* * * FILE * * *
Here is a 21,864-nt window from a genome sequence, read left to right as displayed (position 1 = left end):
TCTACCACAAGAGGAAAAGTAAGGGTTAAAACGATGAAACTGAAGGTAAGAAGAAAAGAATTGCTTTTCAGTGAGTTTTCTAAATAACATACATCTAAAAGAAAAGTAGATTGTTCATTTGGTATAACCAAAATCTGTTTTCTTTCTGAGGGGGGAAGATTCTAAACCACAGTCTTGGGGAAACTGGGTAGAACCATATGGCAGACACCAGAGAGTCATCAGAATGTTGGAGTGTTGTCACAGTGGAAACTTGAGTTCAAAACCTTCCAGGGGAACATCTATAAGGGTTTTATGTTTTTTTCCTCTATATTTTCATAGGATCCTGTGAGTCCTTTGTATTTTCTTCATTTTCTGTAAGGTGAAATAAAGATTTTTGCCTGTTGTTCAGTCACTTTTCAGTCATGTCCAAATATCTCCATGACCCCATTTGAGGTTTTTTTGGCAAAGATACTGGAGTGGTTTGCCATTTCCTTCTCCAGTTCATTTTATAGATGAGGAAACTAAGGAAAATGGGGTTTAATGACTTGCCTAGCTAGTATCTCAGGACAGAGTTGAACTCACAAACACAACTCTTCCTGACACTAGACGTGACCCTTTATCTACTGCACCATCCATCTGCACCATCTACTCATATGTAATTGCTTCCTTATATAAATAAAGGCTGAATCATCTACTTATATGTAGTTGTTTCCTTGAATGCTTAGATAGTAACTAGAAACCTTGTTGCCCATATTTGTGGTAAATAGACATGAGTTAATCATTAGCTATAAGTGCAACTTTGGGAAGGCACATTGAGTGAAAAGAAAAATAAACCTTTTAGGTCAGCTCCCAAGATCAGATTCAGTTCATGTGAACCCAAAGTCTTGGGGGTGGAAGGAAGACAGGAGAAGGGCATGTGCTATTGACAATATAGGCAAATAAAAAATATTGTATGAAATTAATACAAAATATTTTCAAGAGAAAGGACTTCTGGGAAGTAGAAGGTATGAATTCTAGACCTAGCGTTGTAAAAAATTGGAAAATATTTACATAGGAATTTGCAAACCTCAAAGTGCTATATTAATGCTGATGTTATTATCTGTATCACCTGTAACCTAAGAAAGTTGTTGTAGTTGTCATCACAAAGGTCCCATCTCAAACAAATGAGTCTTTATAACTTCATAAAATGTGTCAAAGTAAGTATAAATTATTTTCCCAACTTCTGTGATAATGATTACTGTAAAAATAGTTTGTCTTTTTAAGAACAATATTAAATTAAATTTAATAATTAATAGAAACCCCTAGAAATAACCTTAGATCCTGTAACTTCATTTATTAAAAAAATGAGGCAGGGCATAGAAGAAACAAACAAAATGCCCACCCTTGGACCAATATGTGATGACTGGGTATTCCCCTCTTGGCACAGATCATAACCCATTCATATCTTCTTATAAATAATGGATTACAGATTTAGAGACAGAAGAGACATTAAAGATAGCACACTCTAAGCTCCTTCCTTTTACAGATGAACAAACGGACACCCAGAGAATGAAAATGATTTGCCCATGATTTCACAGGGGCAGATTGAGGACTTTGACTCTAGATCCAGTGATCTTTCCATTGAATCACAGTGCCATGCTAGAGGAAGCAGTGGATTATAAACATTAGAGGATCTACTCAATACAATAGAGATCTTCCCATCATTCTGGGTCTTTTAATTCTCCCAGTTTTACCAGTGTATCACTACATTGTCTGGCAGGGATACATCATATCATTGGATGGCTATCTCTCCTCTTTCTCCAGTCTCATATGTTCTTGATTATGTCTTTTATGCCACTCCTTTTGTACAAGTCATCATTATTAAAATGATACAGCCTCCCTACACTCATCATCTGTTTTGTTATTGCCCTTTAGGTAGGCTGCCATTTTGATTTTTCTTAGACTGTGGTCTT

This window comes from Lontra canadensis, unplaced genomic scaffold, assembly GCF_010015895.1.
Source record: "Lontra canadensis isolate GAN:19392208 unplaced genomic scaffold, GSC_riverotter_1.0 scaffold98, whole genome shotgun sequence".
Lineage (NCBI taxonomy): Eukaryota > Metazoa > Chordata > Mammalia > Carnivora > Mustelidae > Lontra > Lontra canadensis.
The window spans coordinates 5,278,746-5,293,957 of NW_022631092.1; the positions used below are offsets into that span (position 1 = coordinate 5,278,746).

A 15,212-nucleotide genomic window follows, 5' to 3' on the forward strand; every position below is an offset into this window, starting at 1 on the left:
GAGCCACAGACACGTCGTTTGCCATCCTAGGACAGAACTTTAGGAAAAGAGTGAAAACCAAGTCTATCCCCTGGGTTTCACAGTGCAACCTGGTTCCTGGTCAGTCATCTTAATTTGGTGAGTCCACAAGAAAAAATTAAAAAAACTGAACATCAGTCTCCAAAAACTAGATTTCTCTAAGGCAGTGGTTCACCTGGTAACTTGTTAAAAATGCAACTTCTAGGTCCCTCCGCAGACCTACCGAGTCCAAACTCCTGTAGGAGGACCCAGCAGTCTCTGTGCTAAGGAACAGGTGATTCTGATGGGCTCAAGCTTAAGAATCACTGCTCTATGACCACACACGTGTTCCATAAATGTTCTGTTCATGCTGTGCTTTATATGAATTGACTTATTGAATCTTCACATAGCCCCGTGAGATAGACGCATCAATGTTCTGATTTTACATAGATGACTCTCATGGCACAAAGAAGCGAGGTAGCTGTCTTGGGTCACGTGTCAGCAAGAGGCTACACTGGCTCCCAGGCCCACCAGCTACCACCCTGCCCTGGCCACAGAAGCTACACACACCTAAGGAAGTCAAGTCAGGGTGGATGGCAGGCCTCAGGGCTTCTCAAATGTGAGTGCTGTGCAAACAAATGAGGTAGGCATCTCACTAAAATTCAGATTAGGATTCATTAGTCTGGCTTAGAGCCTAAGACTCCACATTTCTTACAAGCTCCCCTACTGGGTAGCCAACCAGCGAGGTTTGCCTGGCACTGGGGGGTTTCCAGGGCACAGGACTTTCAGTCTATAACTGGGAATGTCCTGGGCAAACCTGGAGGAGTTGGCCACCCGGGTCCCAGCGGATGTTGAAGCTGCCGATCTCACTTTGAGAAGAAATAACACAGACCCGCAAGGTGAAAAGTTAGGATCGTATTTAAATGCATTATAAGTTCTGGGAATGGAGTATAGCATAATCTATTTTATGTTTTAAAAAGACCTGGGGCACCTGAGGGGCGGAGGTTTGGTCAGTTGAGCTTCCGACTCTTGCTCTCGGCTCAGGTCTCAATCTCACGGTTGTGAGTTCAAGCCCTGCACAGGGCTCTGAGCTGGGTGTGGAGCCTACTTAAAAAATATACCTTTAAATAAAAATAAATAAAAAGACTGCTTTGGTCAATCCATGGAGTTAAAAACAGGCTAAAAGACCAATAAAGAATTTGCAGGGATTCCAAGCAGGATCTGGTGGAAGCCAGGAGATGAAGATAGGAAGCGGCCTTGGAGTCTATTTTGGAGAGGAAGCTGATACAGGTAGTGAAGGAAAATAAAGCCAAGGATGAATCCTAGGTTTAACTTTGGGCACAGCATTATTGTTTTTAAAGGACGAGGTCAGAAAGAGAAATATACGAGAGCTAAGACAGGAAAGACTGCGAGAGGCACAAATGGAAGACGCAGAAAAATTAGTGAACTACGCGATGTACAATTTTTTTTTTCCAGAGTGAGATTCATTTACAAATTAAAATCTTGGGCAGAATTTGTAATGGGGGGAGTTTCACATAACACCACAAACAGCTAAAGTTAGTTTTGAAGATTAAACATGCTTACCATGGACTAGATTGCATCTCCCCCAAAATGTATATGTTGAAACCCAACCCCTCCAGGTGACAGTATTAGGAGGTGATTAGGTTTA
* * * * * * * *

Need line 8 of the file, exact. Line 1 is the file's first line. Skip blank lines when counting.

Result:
GAGCCACAGACACGTCGTTTGCCATCCTAGGACAGAACTTTAGGAAAAGAGTGAAAACCAAGTCTATCCCCTGGGTTTCACAGTGCAACCTGGTTCCTGGTCAGTCATCTTAATTTGGTGAGTCCACAAGAAAAAATTAAAAAAACTGAACATCAGTCTCCAAAAACTAGATTTCTCTAAGGCAGTGGTTCACCTGGTAACTTGTTAAAAATGCAACTTCTAGGTCCCTCCGCAGACCTACCGAGTCCAAACTCCTGTAGGAGGACCCAGCAGTCTCTGTGCTAAGGAACAGGTGATTCTGATGGGCTCAAGCTTAAGAATCACTGCTCTATGACCACACACGTGTTCCATAAATGTTCTGTTCATGCTGTGCTTTATATGAATTGACTTATTGAATCTTCACATAGCCCCGTGAGATAGACGCATCAATGTTCTGATTTTACATAGATGACTCTCATGGCACAAAGAAGCGAGGTAGCTGTCTTGGGTCACGTGTCAGCAAGAGGCTACACTGGCTCCCAGGCCCACCAGCTACCACCCTGCCCTGGCCACAGAAGCTACACACACCTAAGGAAGTCAAGTCAGGGTGGATGGCAGGCCTCAGGGCTTCTCAAATGTGAGTGCTGTGCAAACAAATGAGGTAGGCATCTCACTAAAATTCAGATTAGGATTCATTAGTCTGGCTTAGAGCCTAAGACTCCACATTTCTTACAAGCTCCCCTACTGGGTAGCCAACCAGCGAGGTTTGCCTGGCACTGGGGGGTTTCCAGGGCACAGGACTTTCAGTCTATAACTGGGAATGTCCTGGGCAAACCTGGAGGAGTTGGCCACCCGGGTCCCAGCGGATGTTGAAGCTGCCGATCTCACTTTGAGAAGAAATAACACAGACCCGCAAGGTGAAAAGTTAGGATCGTATTTAAATGCATTATAAGTTCTGGGAATGGAGTATAGCATAATCTATTTTATGTTTTAAAAAGACCTGGGGCACCTGAGGGGCGGAGGTTTGGTCAGTTGAGCTTCCGACTCTTGCTCTCGGCTCAGGTCTCAATCTCACGGTTGTGAGTTCAAGCCCTGCACAGGGCTCTGAGCTGGGTGTGGAGCCTACTTAAAAAATATACCTTTAAATAAAAATAAATAAAAAGACTGCTTTGGTCAATCCATGGAGTTAAAAACAGGCTAAAAGACCAATAAAGAATTTGCAGGGATTCCAAGCAGGATCTGGTGGAAGCCAGGAGATGAAGATAGGAAGCGGCCTTGGAGTCTATTTTGGAGAGGAAGCTGATACAGGTAGTGAAGGAAAATAAAGCCAAGGATGAATCCTAGGTTTAACTTTGGGCACAGCATTATTGTTTTTAAAGGACGAGGTCAGAAAGAGAAATATACGAGAGCTAAGACAGGAAAGACTGCGAGAGGCACAAATGGAAGACGCAGAAAAATTAGTGAACTACGCGATGTACAATTTTTTTTTTCCAGAGTGAGATTCATTTACAAATTAAAATCTTGGGCAGAATTTGTAATGGGGGGAGTTTCACATAACACCACAAACAGCTAAAGTTAGTTTTGAAGATTAAACATGCTTACCATGGACTAGATTGCATCTCCCCCAAAATGTATATGTTGAAACCCAACCCCTCCAGGTGACAGTATTAGGAGGTGATTAGGTTTA